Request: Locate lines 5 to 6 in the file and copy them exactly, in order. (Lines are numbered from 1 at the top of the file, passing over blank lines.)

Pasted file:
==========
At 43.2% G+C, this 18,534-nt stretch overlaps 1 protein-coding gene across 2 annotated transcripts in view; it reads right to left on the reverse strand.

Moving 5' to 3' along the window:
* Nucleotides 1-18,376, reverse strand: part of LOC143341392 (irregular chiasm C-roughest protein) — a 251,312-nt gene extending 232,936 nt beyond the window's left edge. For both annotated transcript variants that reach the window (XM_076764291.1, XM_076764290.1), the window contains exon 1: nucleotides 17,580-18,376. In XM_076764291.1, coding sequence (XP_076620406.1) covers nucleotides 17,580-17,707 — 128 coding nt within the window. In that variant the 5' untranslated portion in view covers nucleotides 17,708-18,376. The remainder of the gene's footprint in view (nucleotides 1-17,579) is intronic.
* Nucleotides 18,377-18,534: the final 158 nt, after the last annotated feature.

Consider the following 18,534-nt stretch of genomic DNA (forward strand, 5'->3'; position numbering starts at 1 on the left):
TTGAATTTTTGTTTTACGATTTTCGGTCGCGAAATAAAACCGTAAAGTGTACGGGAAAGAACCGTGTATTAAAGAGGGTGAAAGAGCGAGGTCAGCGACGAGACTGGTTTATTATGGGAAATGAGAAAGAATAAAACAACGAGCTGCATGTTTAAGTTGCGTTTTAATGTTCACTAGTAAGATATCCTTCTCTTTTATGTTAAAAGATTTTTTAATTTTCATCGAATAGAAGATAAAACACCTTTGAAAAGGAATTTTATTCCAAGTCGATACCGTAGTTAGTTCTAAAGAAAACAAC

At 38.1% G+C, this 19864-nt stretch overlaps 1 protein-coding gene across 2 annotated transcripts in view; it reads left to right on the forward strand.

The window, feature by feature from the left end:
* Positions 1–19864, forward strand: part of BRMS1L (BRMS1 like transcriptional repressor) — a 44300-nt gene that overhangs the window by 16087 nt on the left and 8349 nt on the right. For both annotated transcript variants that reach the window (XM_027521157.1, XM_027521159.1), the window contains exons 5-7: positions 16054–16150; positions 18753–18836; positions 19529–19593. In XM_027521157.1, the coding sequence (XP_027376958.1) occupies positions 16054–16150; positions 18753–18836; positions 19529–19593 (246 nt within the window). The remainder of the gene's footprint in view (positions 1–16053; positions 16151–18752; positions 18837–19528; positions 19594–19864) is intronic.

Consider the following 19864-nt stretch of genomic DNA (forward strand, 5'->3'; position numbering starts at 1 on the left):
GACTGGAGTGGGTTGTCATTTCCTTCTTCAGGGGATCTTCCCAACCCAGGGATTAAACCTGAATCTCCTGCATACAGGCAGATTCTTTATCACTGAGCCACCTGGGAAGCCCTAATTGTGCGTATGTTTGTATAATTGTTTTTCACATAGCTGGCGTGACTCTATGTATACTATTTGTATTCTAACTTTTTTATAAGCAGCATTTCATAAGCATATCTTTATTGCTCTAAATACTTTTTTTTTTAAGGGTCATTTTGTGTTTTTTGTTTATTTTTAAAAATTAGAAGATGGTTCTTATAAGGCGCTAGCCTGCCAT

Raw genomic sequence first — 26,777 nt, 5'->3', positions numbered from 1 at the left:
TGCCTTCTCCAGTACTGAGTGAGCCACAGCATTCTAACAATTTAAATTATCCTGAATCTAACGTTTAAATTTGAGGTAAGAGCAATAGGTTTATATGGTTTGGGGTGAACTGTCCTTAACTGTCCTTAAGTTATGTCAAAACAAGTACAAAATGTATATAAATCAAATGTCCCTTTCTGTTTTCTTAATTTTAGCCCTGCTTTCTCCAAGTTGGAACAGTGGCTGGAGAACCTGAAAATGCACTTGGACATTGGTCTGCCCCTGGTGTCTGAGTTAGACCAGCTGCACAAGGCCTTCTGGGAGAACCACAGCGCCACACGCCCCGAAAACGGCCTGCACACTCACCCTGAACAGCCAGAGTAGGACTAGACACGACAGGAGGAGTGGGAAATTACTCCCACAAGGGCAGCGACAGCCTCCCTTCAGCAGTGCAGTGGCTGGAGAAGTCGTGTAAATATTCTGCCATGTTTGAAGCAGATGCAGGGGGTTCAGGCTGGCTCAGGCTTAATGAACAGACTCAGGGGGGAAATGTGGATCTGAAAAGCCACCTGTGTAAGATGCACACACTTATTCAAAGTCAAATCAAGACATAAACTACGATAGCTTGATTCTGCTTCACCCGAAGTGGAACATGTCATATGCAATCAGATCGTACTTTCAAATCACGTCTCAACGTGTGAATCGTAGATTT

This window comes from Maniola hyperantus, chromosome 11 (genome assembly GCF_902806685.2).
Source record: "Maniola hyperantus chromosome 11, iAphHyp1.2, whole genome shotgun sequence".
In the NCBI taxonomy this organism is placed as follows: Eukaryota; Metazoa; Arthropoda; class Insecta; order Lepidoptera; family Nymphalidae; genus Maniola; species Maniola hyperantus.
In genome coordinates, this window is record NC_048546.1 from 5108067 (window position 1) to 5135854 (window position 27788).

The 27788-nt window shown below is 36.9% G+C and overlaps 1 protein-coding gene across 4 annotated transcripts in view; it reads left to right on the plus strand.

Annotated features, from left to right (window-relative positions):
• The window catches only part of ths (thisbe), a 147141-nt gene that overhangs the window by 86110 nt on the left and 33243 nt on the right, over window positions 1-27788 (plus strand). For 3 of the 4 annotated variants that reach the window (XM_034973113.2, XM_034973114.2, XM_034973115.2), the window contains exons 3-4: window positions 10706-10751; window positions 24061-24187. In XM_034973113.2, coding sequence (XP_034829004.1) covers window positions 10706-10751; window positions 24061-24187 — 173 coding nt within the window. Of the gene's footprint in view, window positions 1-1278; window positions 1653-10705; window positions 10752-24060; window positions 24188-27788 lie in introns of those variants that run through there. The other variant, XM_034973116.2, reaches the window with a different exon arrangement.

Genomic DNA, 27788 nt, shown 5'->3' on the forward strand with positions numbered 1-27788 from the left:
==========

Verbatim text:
Consider the following 18,534-nt stretch of genomic DNA (forward strand, 5'->3'; position numbering starts at 1 on the left):
TTGAATTTTTGTTTTACGATTTTCGGTCGCGAAATAAAACCGTAAAGTGTACGGGAAAGAACCGTGTATTAAAGAGGGTGAAAGAGCGAGGTCAGCGACGAGACTGGTTTATTATGGGAAATGAGAAAGAATAAAACAACGAGCTGCATGTTTAAGTTGCGTTTTAATGTTCACTAGTAAGATATCCTTCTCTTTTATGTTAAAAGATTTTTTAATTTTCATCGAATAGAAGATAAAACACCTTTGAAAAGGAATTTTATTCCAAGTCGATACCGTAGTTAGTTCTAAAGAAAACAAC